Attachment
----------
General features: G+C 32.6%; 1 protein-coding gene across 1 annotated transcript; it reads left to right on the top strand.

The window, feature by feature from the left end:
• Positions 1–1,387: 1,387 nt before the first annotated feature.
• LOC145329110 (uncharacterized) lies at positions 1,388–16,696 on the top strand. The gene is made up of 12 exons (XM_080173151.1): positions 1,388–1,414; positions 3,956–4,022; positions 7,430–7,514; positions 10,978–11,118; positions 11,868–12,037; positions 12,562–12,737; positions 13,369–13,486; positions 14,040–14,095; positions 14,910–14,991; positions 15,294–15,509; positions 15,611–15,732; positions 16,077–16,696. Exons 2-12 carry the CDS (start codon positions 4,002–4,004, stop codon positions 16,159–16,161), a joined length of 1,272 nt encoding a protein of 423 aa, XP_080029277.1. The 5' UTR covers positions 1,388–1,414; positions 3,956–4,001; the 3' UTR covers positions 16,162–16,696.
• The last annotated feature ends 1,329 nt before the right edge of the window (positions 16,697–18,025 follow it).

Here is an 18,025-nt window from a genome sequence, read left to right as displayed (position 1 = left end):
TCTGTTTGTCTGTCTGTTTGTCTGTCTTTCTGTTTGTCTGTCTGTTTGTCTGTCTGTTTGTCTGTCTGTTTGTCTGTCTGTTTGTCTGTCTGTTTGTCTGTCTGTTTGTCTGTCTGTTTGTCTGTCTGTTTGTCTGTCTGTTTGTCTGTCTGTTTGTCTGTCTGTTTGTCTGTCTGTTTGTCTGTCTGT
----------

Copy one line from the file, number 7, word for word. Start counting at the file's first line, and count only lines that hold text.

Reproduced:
TCTGTTTGTCTGTCTGTTTGTCTGTCTTTCTGTTTGTCTGTCTGTTTGTCTGTCTGTTTGTCTGTCTGTTTGTCTGTCTGTTTGTCTGTCTGTTTGTCTGTCTGTTTGTCTGTCTGTTTGTCTGTCTGTTTGTCTGTCTGTTTGTCTGTCTGTTTGTCTGTCTGTTTGTCTGTCTGTTTGTCTGTCTGT